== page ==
Before pharmaceutical and biological products, as well as medical devices, can be prescribed or sold, clinical trials are critical to determining their safety and efficacy. The number of clinical trials has been on the increase, indicating growing innovation in the pharmaceutical and healthcare industries as well as an increasing burden of disease needing new medical cures and treatment.
Alexandra Schudel, Head of Financial Lines and Casualty at Chubb Insurance SA
Although years of research goes into reducing the risk that such trials represent to their human subjects before tests are conducted, there is an inherent risk in every clinical trial that demands bespoke clinical trial insurance to protect the trial owner and participants in their pursuit of life-changing cures and technologies.
“South Africa is no stranger to clinical trials, and is credited with some of the most ground-breaking and globally significant work done in HIV and TB clinical trials,” says Alexandra Schudel, head of financial lines and casualty at Chubb Insurance SA. With the high prevalence of such diseases in our country and neighbours, many such trials are conducted by international sponsors in South Africa.
“There are inherent risks in medical research, more so when your test subjects and trial participants are people. Specialist clinical trial insurance provides vital financial protection for those conducting clinical trials in addition to compensation for trial participants who could suffer harm. The cover is provided based on the number of participants and the extent and level of risk of the clinical trial, with the inception of cover on the first date of clinical testing and for the duration of the trial,” adds Schudel.
When things go (badly) wrong
“While cases of early-stage clinical trials going badly wrong are rare, they are not unheard of, and can have unexpected and devastating consequences for volunteers,” says Kevin Stokes, director of Highgrove Financial Services, a specialist insurance brokerage. “Well-known trial failures around the world in the last decade have led to significant and permanent injuries to trial participants and in some instances death, and were followed by hefty liability claims in addition to severe reputational damage to the trial owners,” adds Stokes.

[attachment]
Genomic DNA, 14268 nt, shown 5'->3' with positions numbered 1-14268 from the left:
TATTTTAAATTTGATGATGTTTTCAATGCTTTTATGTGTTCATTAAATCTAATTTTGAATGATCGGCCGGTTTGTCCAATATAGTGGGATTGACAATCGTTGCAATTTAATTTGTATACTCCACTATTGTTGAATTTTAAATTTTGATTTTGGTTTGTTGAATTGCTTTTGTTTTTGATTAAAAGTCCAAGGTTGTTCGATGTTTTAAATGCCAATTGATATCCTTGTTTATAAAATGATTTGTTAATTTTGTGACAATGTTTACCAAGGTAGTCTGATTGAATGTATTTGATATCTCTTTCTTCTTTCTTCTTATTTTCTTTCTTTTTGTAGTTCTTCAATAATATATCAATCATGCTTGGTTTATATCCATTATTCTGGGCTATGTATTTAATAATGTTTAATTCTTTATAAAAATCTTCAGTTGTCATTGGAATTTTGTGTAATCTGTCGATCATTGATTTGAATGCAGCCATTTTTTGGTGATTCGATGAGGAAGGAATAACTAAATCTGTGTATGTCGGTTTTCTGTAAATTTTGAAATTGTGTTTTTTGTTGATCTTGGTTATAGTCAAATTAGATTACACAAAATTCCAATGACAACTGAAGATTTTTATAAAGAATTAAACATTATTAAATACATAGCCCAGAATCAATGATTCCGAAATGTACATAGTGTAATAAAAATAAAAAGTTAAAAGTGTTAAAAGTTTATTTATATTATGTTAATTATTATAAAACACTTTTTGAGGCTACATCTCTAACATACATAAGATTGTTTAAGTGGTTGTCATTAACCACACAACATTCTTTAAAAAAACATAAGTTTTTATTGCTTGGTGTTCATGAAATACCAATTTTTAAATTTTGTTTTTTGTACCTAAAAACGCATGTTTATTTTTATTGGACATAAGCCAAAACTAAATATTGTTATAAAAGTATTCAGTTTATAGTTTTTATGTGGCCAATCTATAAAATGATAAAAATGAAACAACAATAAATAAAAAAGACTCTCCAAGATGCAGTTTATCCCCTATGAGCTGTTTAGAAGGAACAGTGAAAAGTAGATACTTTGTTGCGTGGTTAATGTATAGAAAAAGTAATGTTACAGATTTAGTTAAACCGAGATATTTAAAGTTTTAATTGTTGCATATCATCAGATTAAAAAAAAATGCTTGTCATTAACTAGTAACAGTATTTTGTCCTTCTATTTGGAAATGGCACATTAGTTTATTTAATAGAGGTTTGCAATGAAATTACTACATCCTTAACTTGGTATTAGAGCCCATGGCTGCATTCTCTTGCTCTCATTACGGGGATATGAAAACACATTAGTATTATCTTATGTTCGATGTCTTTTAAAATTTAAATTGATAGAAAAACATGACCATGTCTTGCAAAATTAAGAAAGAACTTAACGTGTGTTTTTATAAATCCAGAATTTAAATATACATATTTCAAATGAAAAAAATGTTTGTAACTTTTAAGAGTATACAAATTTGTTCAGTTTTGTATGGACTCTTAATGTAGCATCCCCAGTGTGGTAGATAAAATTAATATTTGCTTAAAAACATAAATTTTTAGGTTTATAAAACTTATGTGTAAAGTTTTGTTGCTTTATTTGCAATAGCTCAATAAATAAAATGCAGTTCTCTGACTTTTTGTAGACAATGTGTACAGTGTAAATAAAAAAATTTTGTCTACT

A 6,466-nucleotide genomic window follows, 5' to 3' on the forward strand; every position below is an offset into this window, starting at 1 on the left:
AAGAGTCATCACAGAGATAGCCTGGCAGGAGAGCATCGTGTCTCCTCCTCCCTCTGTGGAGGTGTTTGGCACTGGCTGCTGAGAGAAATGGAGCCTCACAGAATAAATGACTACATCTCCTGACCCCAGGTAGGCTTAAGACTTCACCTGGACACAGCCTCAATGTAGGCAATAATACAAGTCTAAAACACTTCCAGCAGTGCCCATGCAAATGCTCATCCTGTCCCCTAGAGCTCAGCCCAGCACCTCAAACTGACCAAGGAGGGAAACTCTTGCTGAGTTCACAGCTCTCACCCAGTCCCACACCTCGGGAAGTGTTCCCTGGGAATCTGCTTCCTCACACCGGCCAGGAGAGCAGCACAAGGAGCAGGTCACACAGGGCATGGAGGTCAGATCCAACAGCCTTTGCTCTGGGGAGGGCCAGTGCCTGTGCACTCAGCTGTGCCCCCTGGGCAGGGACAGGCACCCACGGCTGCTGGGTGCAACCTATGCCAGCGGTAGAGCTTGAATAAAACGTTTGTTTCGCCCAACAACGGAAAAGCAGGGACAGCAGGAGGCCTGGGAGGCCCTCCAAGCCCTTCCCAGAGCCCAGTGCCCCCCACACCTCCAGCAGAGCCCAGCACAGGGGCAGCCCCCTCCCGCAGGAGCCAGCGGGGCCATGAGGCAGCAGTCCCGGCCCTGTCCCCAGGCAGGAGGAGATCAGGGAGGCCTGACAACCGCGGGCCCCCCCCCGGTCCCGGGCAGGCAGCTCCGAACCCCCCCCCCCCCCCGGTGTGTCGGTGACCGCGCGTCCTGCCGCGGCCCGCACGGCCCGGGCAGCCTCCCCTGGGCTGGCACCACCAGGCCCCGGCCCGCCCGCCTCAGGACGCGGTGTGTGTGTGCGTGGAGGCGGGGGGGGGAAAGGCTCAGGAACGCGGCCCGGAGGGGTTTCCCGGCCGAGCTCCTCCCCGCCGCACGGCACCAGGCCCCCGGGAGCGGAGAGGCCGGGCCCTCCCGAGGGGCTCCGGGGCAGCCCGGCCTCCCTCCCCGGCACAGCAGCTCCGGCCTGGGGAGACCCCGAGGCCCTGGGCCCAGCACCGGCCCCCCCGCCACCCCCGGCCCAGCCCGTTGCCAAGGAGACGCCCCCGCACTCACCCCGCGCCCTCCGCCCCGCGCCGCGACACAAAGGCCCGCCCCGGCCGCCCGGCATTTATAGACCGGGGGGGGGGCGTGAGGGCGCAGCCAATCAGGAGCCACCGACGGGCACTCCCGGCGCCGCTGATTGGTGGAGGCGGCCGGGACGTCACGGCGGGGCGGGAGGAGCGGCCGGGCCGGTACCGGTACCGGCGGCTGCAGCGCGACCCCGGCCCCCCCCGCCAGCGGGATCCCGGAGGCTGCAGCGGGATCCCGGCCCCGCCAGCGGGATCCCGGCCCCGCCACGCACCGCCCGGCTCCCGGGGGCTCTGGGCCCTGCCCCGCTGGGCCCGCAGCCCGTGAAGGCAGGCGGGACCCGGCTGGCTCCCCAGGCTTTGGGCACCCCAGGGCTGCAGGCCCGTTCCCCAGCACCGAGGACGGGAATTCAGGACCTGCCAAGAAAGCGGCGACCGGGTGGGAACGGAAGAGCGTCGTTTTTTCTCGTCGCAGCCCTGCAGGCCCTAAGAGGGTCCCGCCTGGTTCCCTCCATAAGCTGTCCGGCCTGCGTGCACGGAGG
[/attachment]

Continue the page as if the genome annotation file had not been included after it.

Clinical trials in South Africa
In South Africa, all clinical trials of both non-registered medicinal substances and new indications of registered medicinal substances must be reviewed by the Medicines Control Council (MCC). The MCC has a statutory obligation to ensure that the drugs available in the country fulfil the necessary requirements for safety, quality and efficacy. As a result, it is a requirement in South Africa that all participants in clinical trials have comprehensive insurance cover in place for injury and damage purchased by the owner. The MCC also has the authority to shut down a clinical trial if there is a serious breach of good clinical practice.
What about informed consent?
While all participants in a clinical trial must provide their informed consent, litigators will often pursue arguments along the lines of the complexity of information and whether a reasonable person could be expected to fully understand such information, a lack of adequate explanation, a lack of full disclosure of potential adverse effects, or simply being pressurised to go through with the process. Informed consent could be voided in these instances and negligence can be alleged in order to pursue an action for the injuries.
“Even where there is no failure in informed consent, there are often no-fault compensation guidelines that will allow compensation to be paid to patients where there has been a significant and life-changing injury,” says Schudel.
“There is a general consensus that clinical trial subjects are doing something positive for society, so when a volunteer is significantly injured, there is a willingness to compensate them even where there is no apparent fault or negligence. There has been a high adoption of no-fault compensation guidelines in clinical trials insurance, recognising the significant contribution of trial volunteers in the advancement of medical science and research.”
The need for clinical trial insurance
Ultimately, until you commence first-in-human trials, there is no way to know exactly what a treatment can do. While you can mitigate the risks, you can never remove it completely. There is always the chance that a patient can suffer an adverse reaction, no matter how much research has been carried out.
“While policy wordings do not tend to differ widely between insurers, each will have its own and specific approach. The focus should always be on the sponsor’s needs and the insurer’s ability to understand the risks. Clinical trials insurance focuses on protecting the participant, which in turn reduces the risks to the sponsor’s reputation. Having a global footprint is crucial as many trials are conducted across borders and have differing jurisdictional laws with regards to trials. Local laws may also require that insurance is underwritten by an insurer that is licensed to issue policies locally, but not all insurers may be able to do this. This puts claims payments at risk,” says Schudel.
If something goes wrong in a clinical trial, it can be costly for all involved and have particularly devastating results for the wellbeing of the trial participant. A participant suffering life-changing complications or death carries huge reputational and financial repercussions for the trial owner. Clinical trial insurance provides a vital safety net to protect the best interests of the trial participants and the inherent reputational and financial risks that come with an uncertain outcome.
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